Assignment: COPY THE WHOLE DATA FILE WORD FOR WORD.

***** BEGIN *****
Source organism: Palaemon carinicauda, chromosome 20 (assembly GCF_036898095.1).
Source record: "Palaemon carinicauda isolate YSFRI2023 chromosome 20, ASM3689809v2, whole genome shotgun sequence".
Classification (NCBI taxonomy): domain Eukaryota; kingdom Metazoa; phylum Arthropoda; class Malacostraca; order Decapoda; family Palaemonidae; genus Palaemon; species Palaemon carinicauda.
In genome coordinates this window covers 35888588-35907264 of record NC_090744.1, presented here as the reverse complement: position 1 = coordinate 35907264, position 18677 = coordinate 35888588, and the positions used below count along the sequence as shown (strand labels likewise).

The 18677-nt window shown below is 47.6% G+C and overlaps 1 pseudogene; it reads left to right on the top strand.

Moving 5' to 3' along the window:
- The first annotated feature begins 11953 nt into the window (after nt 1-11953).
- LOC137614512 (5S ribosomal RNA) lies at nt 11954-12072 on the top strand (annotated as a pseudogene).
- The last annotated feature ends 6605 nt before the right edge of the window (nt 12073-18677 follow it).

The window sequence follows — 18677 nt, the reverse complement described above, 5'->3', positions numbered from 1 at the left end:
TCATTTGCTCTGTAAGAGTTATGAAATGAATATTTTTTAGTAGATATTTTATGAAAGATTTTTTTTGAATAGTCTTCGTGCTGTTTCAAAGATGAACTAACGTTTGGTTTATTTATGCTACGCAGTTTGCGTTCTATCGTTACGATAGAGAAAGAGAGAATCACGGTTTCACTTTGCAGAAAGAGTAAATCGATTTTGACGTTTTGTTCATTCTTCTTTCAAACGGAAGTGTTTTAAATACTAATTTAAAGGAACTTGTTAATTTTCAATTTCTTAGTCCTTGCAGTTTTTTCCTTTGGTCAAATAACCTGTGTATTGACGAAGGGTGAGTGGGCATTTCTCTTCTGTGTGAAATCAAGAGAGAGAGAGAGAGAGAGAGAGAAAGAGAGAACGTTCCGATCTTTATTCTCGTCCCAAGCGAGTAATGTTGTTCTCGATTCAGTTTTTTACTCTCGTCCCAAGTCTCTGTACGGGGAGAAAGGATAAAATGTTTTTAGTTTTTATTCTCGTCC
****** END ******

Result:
Source organism: Palaemon carinicauda, chromosome 20 (assembly GCF_036898095.1).
Source record: "Palaemon carinicauda isolate YSFRI2023 chromosome 20, ASM3689809v2, whole genome shotgun sequence".
Classification (NCBI taxonomy): domain Eukaryota; kingdom Metazoa; phylum Arthropoda; class Malacostraca; order Decapoda; family Palaemonidae; genus Palaemon; species Palaemon carinicauda.
In genome coordinates this window covers 35888588-35907264 of record NC_090744.1, presented here as the reverse complement: position 1 = coordinate 35907264, position 18677 = coordinate 35888588, and the positions used below count along the sequence as shown (strand labels likewise).

The 18677-nt window shown below is 47.6% G+C and overlaps 1 pseudogene; it reads left to right on the top strand.

Moving 5' to 3' along the window:
- The first annotated feature begins 11953 nt into the window (after nt 1-11953).
- LOC137614512 (5S ribosomal RNA) lies at nt 11954-12072 on the top strand (annotated as a pseudogene).
- The last annotated feature ends 6605 nt before the right edge of the window (nt 12073-18677 follow it).

The window sequence follows — 18677 nt, the reverse complement described above, 5'->3', positions numbered from 1 at the left end:
TCATTTGCTCTGTAAGAGTTATGAAATGAATATTTTTTAGTAGATATTTTATGAAAGATTTTTTTTGAATAGTCTTCGTGCTGTTTCAAAGATGAACTAACGTTTGGTTTATTTATGCTACGCAGTTTGCGTTCTATCGTTACGATAGAGAAAGAGAGAATCACGGTTTCACTTTGCAGAAAGAGTAAATCGATTTTGACGTTTTGTTCATTCTTCTTTCAAACGGAAGTGTTTTAAATACTAATTTAAAGGAACTTGTTAATTTTCAATTTCTTAGTCCTTGCAGTTTTTTCCTTTGGTCAAATAACCTGTGTATTGACGAAGGGTGAGTGGGCATTTCTCTTCTGTGTGAAATCAAGAGAGAGAGAGAGAGAGAGAGAGAAAGAGAGAACGTTCCGATCTTTATTCTCGTCCCAAGCGAGTAATGTTGTTCTCGATTCAGTTTTTTACTCTCGTCCCAAGTCTCTGTACGGGGAGAAAGGATAAAATGTTTTTAGTTTTTATTCTCGTCC